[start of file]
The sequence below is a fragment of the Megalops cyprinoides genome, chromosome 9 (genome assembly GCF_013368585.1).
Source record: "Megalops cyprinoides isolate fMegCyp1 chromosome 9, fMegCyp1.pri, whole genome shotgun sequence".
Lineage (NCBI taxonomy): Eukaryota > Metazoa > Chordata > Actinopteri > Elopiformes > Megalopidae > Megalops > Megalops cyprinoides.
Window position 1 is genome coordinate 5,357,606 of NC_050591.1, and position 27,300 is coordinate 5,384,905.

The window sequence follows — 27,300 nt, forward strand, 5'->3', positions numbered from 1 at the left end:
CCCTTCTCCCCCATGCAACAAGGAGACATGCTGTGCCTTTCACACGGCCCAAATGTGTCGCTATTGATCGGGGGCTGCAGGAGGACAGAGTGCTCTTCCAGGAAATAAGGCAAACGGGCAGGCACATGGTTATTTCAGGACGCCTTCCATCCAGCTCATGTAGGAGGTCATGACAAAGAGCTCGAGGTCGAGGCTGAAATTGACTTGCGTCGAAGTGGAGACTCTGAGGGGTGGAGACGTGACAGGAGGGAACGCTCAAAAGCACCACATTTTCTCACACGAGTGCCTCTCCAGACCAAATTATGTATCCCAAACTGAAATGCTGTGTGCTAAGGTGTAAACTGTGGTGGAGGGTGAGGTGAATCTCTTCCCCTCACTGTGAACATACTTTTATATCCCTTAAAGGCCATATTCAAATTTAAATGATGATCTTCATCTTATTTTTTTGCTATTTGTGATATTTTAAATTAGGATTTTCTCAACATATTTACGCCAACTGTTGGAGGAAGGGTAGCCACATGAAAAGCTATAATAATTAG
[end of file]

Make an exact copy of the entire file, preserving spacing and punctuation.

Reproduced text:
The sequence below is a fragment of the Megalops cyprinoides genome, chromosome 9 (genome assembly GCF_013368585.1).
Source record: "Megalops cyprinoides isolate fMegCyp1 chromosome 9, fMegCyp1.pri, whole genome shotgun sequence".
Lineage (NCBI taxonomy): Eukaryota > Metazoa > Chordata > Actinopteri > Elopiformes > Megalopidae > Megalops > Megalops cyprinoides.
Window position 1 is genome coordinate 5,357,606 of NC_050591.1, and position 27,300 is coordinate 5,384,905.

The window sequence follows — 27,300 nt, forward strand, 5'->3', positions numbered from 1 at the left end:
CCCTTCTCCCCCATGCAACAAGGAGACATGCTGTGCCTTTCACACGGCCCAAATGTGTCGCTATTGATCGGGGGCTGCAGGAGGACAGAGTGCTCTTCCAGGAAATAAGGCAAACGGGCAGGCACATGGTTATTTCAGGACGCCTTCCATCCAGCTCATGTAGGAGGTCATGACAAAGAGCTCGAGGTCGAGGCTGAAATTGACTTGCGTCGAAGTGGAGACTCTGAGGGGTGGAGACGTGACAGGAGGGAACGCTCAAAAGCACCACATTTTCTCACACGAGTGCCTCTCCAGACCAAATTATGTATCCCAAACTGAAATGCTGTGTGCTAAGGTGTAAACTGTGGTGGAGGGTGAGGTGAATCTCTTCCCCTCACTGTGAACATACTTTTATATCCCTTAAAGGCCATATTCAAATTTAAATGATGATCTTCATCTTATTTTTTTGCTATTTGTGATATTTTAAATTAGGATTTTCTCAACATATTTACGCCAACTGTTGGAGGAAGGGTAGCCACATGAAAAGCTATAATAATTAG